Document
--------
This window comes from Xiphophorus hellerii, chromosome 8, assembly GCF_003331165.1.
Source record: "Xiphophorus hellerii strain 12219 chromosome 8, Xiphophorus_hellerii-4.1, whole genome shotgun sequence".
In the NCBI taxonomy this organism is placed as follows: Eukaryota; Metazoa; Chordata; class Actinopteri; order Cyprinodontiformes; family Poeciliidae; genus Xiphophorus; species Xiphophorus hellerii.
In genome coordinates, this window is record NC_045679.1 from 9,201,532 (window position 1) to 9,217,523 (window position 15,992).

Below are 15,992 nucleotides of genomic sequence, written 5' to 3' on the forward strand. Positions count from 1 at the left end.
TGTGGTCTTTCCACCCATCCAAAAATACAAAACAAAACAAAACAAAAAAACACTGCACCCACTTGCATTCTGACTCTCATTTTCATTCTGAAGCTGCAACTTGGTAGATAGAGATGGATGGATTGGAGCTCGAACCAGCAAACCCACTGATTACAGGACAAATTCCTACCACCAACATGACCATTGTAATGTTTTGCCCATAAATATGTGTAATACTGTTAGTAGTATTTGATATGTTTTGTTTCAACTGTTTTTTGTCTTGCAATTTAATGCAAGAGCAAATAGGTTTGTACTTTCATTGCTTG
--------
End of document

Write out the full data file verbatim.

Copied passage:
This window comes from Xiphophorus hellerii, chromosome 8, assembly GCF_003331165.1.
Source record: "Xiphophorus hellerii strain 12219 chromosome 8, Xiphophorus_hellerii-4.1, whole genome shotgun sequence".
In the NCBI taxonomy this organism is placed as follows: Eukaryota; Metazoa; Chordata; class Actinopteri; order Cyprinodontiformes; family Poeciliidae; genus Xiphophorus; species Xiphophorus hellerii.
In genome coordinates, this window is record NC_045679.1 from 9,201,532 (window position 1) to 9,217,523 (window position 15,992).

Below are 15,992 nucleotides of genomic sequence, written 5' to 3' on the forward strand. Positions count from 1 at the left end.
TGTGGTCTTTCCACCCATCCAAAAATACAAAACAAAACAAAACAAAAAAACACTGCACCCACTTGCATTCTGACTCTCATTTTCATTCTGAAGCTGCAACTTGGTAGATAGAGATGGATGGATTGGAGCTCGAACCAGCAAACCCACTGATTACAGGACAAATTCCTACCACCAACATGACCATTGTAATGTTTTGCCCATAAATATGTGTAATACTGTTAGTAGTATTTGATATGTTTTGTTTCAACTGTTTTTTGTCTTGCAATTTAATGCAAGAGCAAATAGGTTTGTACTTTCATTGCTTG